The film takes a rather dramatic turn at this point, as does Peter O'toole's performance. It is as though there are two actors playing distinct characters in two completely different films. The new, 'improved' and misogynistic Jack is the  model of perfection. He laments the decline of social mores and the abolition of capital punishment. He appeals for a return to the glorious days of the aristocratic reign of terror. The latter part of the film is as disturbing as the first half is amusing. 

One thing that is quite evident, is that Peter Medak, the director, gave the actors complete artistic freedom to interpret their roles as they pleased. The acting tends to be rather theatrical. Proponents of the 'avant garde' and 'film noir' movements are likely to find this movie annoying and overly histrionic. It is said that the actors drank themselves to oblivion while filming, and it's amazing that they got any work done at all. One can appreciate and marvel at the sheer versatility of Peter O'toole's talent. From his impeccable comic timing to his decidedly dreadful mania,with all that singing and dancing in the bargain. Peter Barnes' script swings from being witty to being ridiculous. It takes a very blatant dig at the English ruling class and is not very subtle in depicting 'The House of Lords' as a room full of cadaverous old fogies who yearn for lost power. The supporting cast is simply marvelous. My personal favorites are Alistair Sim, who plays the blundering bishop, and Arthur Lowe, who plays the brazen and secretly anarchic butler.

Irrespective of whether one likes or loathes 'The Ruling Class', how such a film passed through the censors and the moral police is inconceivable. As someone once pointed out, present day actors would think twice before accepting a role that Peter O'toole played for free. I leave you with two clips from the film. The first one is of Peter O'toole playing 'The God of Love' and the second one is of him playing 'Jack the Ripper'.

Monday, March 07, 2011

An Open Ended Question

The entry you're about to read is the outcome of weeks of sleep deprivation. To overcome my stupor, I have been listening to all kinds of music, ranging from Baroque to Hindustani classical. I am struck by the stark differences that exist in the styles of art and music that have emerged from two different parts of the world. This is a little doodle I came up with, as I was reading a paper on natural language processing.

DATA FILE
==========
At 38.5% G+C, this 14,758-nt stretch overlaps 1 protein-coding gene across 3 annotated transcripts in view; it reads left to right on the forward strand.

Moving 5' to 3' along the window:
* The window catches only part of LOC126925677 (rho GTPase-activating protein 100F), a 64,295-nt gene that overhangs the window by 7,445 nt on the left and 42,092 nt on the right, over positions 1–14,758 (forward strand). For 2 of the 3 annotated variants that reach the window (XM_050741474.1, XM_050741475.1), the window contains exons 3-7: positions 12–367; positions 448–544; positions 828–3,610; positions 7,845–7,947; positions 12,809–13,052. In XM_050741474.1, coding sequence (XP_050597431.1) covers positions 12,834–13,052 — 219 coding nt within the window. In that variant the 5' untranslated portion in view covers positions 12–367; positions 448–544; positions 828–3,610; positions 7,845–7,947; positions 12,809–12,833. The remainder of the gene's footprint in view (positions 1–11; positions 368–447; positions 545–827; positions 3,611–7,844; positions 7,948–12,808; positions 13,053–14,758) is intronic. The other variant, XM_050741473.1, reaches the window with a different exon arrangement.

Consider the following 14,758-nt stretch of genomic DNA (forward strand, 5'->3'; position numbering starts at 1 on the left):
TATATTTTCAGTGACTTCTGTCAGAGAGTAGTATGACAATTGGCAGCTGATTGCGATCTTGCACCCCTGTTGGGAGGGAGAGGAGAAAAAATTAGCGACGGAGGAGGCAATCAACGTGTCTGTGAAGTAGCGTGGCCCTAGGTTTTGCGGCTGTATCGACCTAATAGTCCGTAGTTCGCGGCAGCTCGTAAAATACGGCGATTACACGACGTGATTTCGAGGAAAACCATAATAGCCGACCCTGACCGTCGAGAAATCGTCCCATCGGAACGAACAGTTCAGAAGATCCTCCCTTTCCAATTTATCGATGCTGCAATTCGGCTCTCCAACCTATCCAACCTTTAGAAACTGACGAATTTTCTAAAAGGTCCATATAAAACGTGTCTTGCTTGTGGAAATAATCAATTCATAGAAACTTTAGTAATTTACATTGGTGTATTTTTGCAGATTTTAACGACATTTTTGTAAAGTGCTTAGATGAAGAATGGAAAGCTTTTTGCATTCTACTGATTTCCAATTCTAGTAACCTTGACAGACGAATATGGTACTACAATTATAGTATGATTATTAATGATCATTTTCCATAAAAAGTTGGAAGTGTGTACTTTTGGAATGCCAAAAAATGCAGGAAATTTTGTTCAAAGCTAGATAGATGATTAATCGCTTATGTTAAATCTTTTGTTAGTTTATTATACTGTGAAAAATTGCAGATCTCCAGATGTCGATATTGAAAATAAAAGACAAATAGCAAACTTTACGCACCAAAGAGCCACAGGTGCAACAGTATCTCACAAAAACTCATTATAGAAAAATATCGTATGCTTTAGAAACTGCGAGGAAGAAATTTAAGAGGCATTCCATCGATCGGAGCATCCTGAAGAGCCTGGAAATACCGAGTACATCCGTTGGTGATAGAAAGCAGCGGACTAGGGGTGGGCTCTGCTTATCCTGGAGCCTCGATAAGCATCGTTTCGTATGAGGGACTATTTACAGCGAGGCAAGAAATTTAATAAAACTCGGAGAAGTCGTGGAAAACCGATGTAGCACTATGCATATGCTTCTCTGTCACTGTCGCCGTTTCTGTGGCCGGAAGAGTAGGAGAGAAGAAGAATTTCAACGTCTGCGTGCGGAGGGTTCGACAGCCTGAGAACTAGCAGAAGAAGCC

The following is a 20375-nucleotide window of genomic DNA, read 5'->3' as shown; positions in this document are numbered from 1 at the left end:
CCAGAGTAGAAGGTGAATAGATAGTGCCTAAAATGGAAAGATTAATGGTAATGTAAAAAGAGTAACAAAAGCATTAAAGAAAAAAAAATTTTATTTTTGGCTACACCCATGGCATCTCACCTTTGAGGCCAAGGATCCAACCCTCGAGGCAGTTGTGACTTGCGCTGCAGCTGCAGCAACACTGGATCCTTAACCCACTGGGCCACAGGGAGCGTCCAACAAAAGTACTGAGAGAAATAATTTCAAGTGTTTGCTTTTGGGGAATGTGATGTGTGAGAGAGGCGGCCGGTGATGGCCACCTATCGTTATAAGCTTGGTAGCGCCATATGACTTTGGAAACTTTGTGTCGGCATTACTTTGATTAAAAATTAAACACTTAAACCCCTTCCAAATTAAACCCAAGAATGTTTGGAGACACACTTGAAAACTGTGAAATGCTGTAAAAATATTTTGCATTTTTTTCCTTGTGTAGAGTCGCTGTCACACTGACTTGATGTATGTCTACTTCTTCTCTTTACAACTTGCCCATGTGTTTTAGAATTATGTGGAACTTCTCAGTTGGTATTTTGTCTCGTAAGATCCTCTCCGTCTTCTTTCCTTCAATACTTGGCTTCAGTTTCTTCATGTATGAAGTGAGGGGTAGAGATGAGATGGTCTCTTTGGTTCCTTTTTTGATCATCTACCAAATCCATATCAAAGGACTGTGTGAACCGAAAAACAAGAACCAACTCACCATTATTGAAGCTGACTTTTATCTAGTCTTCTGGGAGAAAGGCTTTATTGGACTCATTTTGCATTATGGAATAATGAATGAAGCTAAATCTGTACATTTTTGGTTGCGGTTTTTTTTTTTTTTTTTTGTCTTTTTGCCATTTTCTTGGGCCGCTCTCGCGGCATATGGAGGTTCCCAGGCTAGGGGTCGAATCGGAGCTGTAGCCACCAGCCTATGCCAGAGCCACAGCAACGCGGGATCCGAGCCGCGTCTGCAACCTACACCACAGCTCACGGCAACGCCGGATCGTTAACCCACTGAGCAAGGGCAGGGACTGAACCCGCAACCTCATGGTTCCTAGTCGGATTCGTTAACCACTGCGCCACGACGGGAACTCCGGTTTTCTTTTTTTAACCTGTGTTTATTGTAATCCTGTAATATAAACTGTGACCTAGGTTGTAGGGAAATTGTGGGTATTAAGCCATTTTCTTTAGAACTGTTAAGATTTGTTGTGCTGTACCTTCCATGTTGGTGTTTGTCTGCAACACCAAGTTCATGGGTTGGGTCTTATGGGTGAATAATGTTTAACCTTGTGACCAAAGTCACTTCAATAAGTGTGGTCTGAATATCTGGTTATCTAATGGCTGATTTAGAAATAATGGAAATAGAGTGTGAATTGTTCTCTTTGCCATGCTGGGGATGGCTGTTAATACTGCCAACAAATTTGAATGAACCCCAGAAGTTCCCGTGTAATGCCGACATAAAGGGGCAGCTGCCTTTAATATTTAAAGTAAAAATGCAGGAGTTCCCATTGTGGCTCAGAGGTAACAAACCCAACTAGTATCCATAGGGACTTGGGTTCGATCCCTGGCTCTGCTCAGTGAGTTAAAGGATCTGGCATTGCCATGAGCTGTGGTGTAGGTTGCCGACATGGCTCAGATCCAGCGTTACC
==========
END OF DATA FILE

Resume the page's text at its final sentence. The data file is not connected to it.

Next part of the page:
On Differences in Subjective Expression across Cultures

In the days of cultural isolation, before people of diverse cultures became aware of the existence of alternatives and, before the stage where they got defensive about their own culture; what prompted people of one region to develop certain styles in art, architecture and music? In the cases of the sciences and mathematics, conclusions were based on the outcomes of experiments and thought. In the past, there wasn't too much disparity in scientific thought across disconnected regions and, ironically, there weren't stark differences in the way people approached dogmatism and narrow mindedness (even though these issues can be classified as subjective thought). Why did cultures differ in artistic expression, religious and spiritual belief or for that matter, anything that was subjective? 

In our world today, there is a constant exchange of ideas, both subjective and objective. We are no longer isolated in the medieval sense. This intermingling is slowly moving us towards a culture of homogenized subjectivity. The positive side of such homogeneity is that there is less room for dogmatism and intolerance. On the other hand, will homogeneity be the death of cultural variety? Will we, as individuals, soon enter a cultural vacuum and be devoid of an identity? 

Or am I just paranoid?